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Thom Loverro: Kolzig is not at home in a visiting uniform
Think how strange it will be for Kolzig.
“Yes, I am thinking about Monday night,” Kolzig said when he came off the ice Saturday after the morning practice at Wachovia Center in Philadelphia, where the Lightning faced the Flyers that night.
He didn’t play, but Kolzig already knew he was scheduled to start Monday night against his old team and had been thinking about this game since he signed a deal with Tampa Bay.
Kolzig said he spoke to teammate Jeff Halpern about how to approach this moment as Halpern did when he played for the Dallas Stars after six seasons with the Capitals.
“He said the key is to not worry about what people will be thinking and don’t worry about them trying to analyze your every move out there,” Kolzig said. “Just go out there and try to win a hockey game and play like you play.”
While Jeff Halpern may have been the local kid made good playing for his hometown team in the District his return as an opposing player is not quite the same as the return of Olie the Goalie, who debuted with the Caps during the 1989-90 season and was the face and identity of this franchise for much of that time.
From 1998, the year the Capitals went to the Stanley Cup Finals, until the emergence of superstar Alex Ovechkin last season as hockey’s dominant player, Kolzig was the Capitals.
The joke in town used to be that a Capitals player could walk down the street outside Verizon Center and not be recognized. Not Kolzig - which is ironic because he was the one player who wore a mask that covered his face. He was often the spokesman for the team in the locker room and was so active in community service that he was the exception to that joke.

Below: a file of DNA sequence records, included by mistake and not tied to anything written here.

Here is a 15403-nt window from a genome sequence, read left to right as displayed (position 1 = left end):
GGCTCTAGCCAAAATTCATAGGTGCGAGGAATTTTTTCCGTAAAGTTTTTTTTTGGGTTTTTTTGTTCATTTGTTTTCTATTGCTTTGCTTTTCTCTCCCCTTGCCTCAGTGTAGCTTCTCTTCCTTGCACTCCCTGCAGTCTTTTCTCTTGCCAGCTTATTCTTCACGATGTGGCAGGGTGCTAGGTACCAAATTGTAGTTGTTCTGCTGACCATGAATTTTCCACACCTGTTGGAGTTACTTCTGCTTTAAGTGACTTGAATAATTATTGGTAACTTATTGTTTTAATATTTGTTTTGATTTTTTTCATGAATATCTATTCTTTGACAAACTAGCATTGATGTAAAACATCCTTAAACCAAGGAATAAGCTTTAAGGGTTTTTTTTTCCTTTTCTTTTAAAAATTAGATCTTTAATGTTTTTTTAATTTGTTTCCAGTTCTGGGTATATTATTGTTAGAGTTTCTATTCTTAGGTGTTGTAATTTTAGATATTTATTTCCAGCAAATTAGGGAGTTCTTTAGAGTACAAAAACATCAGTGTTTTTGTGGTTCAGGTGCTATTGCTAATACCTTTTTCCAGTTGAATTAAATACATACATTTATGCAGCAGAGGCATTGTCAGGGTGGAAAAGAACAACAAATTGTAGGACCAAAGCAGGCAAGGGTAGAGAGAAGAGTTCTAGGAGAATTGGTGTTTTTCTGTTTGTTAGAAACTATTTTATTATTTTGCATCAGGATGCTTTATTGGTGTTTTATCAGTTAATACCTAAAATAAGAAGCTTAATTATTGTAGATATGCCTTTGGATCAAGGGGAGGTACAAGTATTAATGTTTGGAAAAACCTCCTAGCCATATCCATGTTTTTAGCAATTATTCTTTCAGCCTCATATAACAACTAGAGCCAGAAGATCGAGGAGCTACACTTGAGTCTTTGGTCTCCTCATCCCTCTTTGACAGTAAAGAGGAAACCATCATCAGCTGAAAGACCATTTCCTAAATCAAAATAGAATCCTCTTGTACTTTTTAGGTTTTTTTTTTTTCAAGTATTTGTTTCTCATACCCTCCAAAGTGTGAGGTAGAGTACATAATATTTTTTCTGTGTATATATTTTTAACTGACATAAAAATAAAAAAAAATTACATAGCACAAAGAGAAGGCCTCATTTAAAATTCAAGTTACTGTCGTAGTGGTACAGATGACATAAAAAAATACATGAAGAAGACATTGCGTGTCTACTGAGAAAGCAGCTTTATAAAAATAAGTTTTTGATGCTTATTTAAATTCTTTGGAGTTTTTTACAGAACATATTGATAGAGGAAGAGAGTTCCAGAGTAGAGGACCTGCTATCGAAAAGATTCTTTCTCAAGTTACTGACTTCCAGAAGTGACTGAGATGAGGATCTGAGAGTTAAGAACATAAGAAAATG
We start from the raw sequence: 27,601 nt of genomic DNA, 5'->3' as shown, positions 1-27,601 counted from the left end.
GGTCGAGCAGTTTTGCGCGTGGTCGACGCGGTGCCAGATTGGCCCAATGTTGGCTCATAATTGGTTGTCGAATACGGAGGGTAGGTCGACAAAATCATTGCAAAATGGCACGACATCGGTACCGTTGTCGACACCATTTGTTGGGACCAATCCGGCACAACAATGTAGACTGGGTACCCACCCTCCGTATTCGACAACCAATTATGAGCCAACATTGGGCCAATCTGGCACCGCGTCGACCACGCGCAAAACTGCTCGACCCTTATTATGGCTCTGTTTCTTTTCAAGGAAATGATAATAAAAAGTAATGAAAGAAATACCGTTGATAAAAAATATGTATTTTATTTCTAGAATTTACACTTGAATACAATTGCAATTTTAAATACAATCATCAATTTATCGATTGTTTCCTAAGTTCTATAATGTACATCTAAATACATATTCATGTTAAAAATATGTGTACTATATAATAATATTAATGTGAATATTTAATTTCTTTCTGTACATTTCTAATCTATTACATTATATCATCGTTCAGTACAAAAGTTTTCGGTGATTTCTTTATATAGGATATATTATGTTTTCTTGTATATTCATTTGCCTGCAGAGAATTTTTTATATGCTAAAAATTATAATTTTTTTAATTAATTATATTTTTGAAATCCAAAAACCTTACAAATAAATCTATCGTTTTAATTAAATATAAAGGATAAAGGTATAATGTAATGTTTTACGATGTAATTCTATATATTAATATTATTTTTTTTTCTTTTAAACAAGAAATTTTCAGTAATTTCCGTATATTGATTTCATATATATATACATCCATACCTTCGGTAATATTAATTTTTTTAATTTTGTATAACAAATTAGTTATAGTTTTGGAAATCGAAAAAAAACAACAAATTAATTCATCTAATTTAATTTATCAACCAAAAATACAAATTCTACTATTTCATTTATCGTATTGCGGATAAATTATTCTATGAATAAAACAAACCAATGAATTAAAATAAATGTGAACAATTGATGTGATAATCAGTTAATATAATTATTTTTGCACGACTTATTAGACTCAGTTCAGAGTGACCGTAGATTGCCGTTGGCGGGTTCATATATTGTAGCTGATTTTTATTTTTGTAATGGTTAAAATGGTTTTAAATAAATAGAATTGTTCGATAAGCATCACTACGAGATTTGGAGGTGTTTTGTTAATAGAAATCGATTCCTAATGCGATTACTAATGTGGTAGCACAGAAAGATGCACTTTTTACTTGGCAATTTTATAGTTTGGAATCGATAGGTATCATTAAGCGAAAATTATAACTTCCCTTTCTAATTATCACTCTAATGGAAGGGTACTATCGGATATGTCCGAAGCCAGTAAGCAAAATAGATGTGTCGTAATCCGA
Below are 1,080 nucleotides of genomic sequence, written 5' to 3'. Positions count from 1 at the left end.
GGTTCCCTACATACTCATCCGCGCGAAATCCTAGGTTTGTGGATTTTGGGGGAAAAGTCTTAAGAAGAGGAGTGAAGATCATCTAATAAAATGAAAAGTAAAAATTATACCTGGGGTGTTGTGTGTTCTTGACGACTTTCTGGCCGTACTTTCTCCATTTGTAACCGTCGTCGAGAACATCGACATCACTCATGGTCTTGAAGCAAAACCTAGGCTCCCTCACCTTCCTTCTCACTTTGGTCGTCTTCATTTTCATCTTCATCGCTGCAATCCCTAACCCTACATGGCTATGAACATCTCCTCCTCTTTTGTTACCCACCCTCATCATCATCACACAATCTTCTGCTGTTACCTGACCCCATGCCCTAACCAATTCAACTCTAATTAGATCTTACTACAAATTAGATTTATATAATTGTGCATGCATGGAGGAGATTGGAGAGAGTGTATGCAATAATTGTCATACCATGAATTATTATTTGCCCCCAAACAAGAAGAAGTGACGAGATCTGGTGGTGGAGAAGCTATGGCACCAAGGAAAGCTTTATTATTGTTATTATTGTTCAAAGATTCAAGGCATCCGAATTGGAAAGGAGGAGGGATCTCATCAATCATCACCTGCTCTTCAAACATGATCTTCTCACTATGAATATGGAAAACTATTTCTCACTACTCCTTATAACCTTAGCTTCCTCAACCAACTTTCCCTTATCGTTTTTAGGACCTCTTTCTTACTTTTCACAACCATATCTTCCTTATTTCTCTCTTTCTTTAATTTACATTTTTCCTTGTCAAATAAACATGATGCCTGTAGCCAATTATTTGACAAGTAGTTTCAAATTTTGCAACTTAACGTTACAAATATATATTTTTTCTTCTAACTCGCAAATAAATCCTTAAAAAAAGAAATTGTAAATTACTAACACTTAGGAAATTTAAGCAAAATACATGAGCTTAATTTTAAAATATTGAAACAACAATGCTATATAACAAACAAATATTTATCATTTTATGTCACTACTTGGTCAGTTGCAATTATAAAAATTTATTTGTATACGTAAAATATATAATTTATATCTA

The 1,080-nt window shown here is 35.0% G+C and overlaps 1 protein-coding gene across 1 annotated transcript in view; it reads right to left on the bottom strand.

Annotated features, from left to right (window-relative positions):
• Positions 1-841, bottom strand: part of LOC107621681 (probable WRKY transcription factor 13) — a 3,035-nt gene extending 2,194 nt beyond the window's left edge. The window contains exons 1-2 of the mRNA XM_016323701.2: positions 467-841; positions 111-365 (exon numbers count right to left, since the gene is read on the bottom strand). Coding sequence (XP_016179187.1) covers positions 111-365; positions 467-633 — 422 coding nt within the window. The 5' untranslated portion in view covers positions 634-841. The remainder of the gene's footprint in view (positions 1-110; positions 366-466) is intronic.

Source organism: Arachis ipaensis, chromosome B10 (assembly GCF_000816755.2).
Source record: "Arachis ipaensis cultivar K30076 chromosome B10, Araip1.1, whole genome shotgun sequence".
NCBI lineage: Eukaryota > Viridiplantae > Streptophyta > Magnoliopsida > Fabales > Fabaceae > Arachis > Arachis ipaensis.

That’s why it was so difficult and messy last year when Kolzig found himself on the bench more often after the arrival of new coach Bruce Boudreau, first sharing time with Brent Johnson and then shut out altogether after a trade brought Cristobal Huet to the District at the end of February.
That’s why Monday night will be so tough.
“It will obviously be emotional for me,” Kolzig said. “You don’t play in a city for 19 years and all of a sudden forget about it. It is a great city that treated me very well, and I have lot of ties there … but I made my decision, and you have to face it at some point.”
It will be emotional for the Caps as well, who are dealing with welcoming back such an important player to their history while still trying to win a game. They will, for the first time, show a video tribute to an opposing player during a game.
“He was one of the greatest players to ever wear a Caps jersey, and I have much respect and admiration for him and his family,” team owner Ted Leonsis wrote in an e-mail. “Right now, though, we are focused on preparing to battle a division rival. When Olie eventually retires, we can focus on his legacy, but for now we have to focus on getting two points.”
Kolzig, 38, made his decision to play for Tampa Bay, but who made the decision about the end of his career with the Caps and how it was made is open to debate. It was an uncomfortable situation that stayed in the background as Caps won 11 of their final 12 games and the Southeast Division title last season. But it nearly bubbled to the surface again during the playoffs against Philadelphia, when the Caps were down two games to one after Huet struggled in a 6-3 loss - yet Kolzig remained on the bench.
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